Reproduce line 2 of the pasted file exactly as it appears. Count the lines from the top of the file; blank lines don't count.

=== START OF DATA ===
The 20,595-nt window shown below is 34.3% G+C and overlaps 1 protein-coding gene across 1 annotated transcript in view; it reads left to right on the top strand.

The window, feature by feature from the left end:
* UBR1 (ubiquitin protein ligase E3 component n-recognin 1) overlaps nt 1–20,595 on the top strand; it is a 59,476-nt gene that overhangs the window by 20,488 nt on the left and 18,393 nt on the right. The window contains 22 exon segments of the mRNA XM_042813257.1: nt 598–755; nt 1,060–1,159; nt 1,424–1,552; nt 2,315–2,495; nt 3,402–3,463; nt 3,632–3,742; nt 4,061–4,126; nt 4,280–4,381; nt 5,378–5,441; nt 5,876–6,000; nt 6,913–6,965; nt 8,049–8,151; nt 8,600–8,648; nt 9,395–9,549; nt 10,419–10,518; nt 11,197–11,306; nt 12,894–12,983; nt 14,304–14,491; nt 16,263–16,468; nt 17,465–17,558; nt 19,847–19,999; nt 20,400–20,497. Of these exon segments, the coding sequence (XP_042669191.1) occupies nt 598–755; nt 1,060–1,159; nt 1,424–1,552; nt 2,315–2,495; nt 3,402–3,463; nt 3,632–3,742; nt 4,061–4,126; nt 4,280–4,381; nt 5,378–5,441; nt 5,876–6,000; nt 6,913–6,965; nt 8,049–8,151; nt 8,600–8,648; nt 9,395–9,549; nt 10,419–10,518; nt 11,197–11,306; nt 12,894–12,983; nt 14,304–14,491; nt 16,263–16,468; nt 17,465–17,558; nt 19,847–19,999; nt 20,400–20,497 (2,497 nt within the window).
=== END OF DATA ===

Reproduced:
The window, feature by feature from the left end: